Herd-specific health plans drawn up between a farmer and vet are a vital component of dairy farm management. Vet Carolyn Baguley, Scarsdale Vet Practice, describes how plans work on their client’s farms.
What does your herd health plan mean to you? A necessary evil that sits out of sight on the shelf, to be dusted off once a year for inspection? Or is it a living, working, flexible tool that is often used and referred to?
Ideally it should be the latter. A written health plan provides an agreed method of dealing with disease (both prevention and cure) and of monitoring changes. In addition, Health Plans are auditable, ensure accountability and mean those further down the “farm to fork” chain, including the final consumer, can be assured that health and welfare on farm are being well looked after.
There are many templates for herd health plans that comply with the requirements of National Dairy Farm Assured Schemes (NDFAS). Scarsdale’s dairy herd health plans are dynamic tools in which vet and farmer work together to improve the health and profitability of the herd. They come in the form of a folder that contains a comprehensive overview of health and disease on the farm. They are viewed and reviewed regularly by all farm staff, who should have an active involvement in the implementation and maintenance of the plan.
The document starts with a series of individual action plans or set protocols – for example, for downer cows, calf colostrum, isolation facilities, biosecurity and mastitis among other things. These are particularly useful on farms with lots of staff, to make sure everyone is consistently singing from the same hymn sheet. The protocols aim to stop problems occurring in the first place – prevention is always better than cure.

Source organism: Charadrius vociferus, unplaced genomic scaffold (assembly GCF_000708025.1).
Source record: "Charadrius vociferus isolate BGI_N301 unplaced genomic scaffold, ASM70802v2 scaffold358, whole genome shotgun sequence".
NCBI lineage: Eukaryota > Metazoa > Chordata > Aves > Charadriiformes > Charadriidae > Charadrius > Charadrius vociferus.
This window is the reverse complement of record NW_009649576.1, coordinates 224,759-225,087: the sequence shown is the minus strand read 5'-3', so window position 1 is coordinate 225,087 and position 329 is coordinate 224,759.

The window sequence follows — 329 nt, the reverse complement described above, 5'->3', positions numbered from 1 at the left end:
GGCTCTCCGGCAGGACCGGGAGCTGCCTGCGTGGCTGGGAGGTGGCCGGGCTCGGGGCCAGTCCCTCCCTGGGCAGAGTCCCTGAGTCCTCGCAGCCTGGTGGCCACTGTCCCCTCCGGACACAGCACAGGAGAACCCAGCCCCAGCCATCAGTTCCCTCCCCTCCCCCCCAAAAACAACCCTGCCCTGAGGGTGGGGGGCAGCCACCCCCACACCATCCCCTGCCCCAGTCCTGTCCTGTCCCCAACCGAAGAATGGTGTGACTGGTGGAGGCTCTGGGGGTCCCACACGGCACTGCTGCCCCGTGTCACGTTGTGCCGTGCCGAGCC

The next section is categorised into different areas, including infectious disease, calf management, lameness, fertility and mastitis. For each section there are information sheets on particular topics of interest and recording sheets to record incidences of different conditions. At the end of each year, quarter or month, lameness, mastitis and fertility parameters and culling figures are reviewed, and progress monitored.
A calendar is created detailing the events that happen on farm in each category each month. This makes it easy to plan, and check that everything that needs to happen is happening – without this, it can be easy to forget when the next bulk milk sample or cell count report is due. An example of part of a calendar is shown in the table.
The importance of recording and monitoring is paramount. In the health plan, records are made and compared with targets, and regular health screens are performed. This regular surveillance means there is an increased awareness of disease situations on farm. When targets or aims are not being met, or when signs of exposure to disease arise, early intervention can be instigated. By recording all of this information, any consumer audits can be easily performed and confidence created in the farm.
When problems are identified, there are a large number of tools available that we can then use to drill further into the data and find solutions. For example, by carrying out a DairyCo Mastitis Control Plan it is possible to identify key areas for attention. On one client’s farm, the plan showed the main issue was dry period origin mastitis in the winter. This has enabled the farmer to focus on the dry cow winter housing to try to prevent these problems.
In today’s competitive markets, demonstrating improvements to health and welfare (or maintaining a healthy herd) are a key part of consumer assurance. The advantage of a good herd health plan is that the assurance comes as a side effect of improved profitability.